Titles are a funny thing.
I recognize the need to categorize the work people do, but I question whether in today’s business environment they are accurate.
Prior to starting Impact People Practices, I was hired to lead the People side of a luxury hotel management company. The owners believed if we could attract and retain the best in the industry we would create a winning culture .. not only as employers, but for guests as well. So when they hired me, they said I could pick the title I wanted.
I really struggled because none of the traditional HR titles suited what I envisionned for the organization
I knew whatever it was going to be, it was not going to be Director of Human Resources. I settled on Director of Culture & People Development, with the PROMISE from both owners that we would build a company where HR did not sit with one person (me) as a responsibility, but was something that every level of leader internalized.
That was a fundamental shift from most hotels, which are quite traditional in their hierarchy. By making that mental paradigm shift, we set about building our teams: Our General Managers, Directors , team leads… in every case, we chose leaders who showed operational expertise, not the other way around.
Of course HR in our company both at the corporate level and at the property level set some structure and best practices in place, but every single one of our HR people was also an operator.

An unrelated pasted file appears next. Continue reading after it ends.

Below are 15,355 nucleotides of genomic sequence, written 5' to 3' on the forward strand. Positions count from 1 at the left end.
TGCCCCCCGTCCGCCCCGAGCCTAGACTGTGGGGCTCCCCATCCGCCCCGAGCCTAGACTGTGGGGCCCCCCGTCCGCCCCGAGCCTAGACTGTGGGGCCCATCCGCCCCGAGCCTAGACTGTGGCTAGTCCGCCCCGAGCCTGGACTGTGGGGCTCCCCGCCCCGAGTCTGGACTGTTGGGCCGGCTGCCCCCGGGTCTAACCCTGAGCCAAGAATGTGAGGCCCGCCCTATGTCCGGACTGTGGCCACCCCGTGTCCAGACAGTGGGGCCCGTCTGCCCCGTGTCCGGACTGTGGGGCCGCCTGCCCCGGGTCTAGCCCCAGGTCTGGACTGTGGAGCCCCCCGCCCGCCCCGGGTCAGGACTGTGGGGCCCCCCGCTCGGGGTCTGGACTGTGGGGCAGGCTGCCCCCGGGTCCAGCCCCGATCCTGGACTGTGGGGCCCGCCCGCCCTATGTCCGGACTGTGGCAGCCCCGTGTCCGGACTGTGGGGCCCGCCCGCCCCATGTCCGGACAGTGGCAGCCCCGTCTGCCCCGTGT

We created a position of “Guest and Employee Experience Manager” where that person worked essentially IN the business and ON it
We involved our General Managers and Director of Sales, Marketing, Operations.. in our design and structure of programs… and then coached them to deliver and execute.
We made a significant investment to bring in business coaches to help us create a common language of coaching, curiosity, feedback and identifying the brilliance that lies in every employee.
And we didn’t just do that with HR.
We showed our supervisors and team leads how to read profit and loss statements and brought managers of departments together to look at business results and decide as a group what areas needed attention, or how to generate new revenue, or improve a process.
The discussions I loved most were the ones where a sales manager would be sitting with the Food and Beverage manager and together with the HR manager figuring out how they were going to increase the average cheque of our F&B patrons.
In too many organizations, “culture” and “people” sits squarely in a department called Human Resources, or the People department. When I think of HR of the Future I think of some incredibly talented leaders who are facilitators of culture, not keepers of the culture.
Just like every single one of us in a company is a sales person for that company, is a customer service ambassador, we are ALL responsable for culture and the health of our employee experience.
So call me on it if you will… but I challenge all HR professionals out there to rethink the role of “Human Resources” in the business world. With social media and technology and younger employees coming into the workforce, we need to give EVERY leader in our organization the responsibility and accountability to play an important role in attracting and retaining our talent.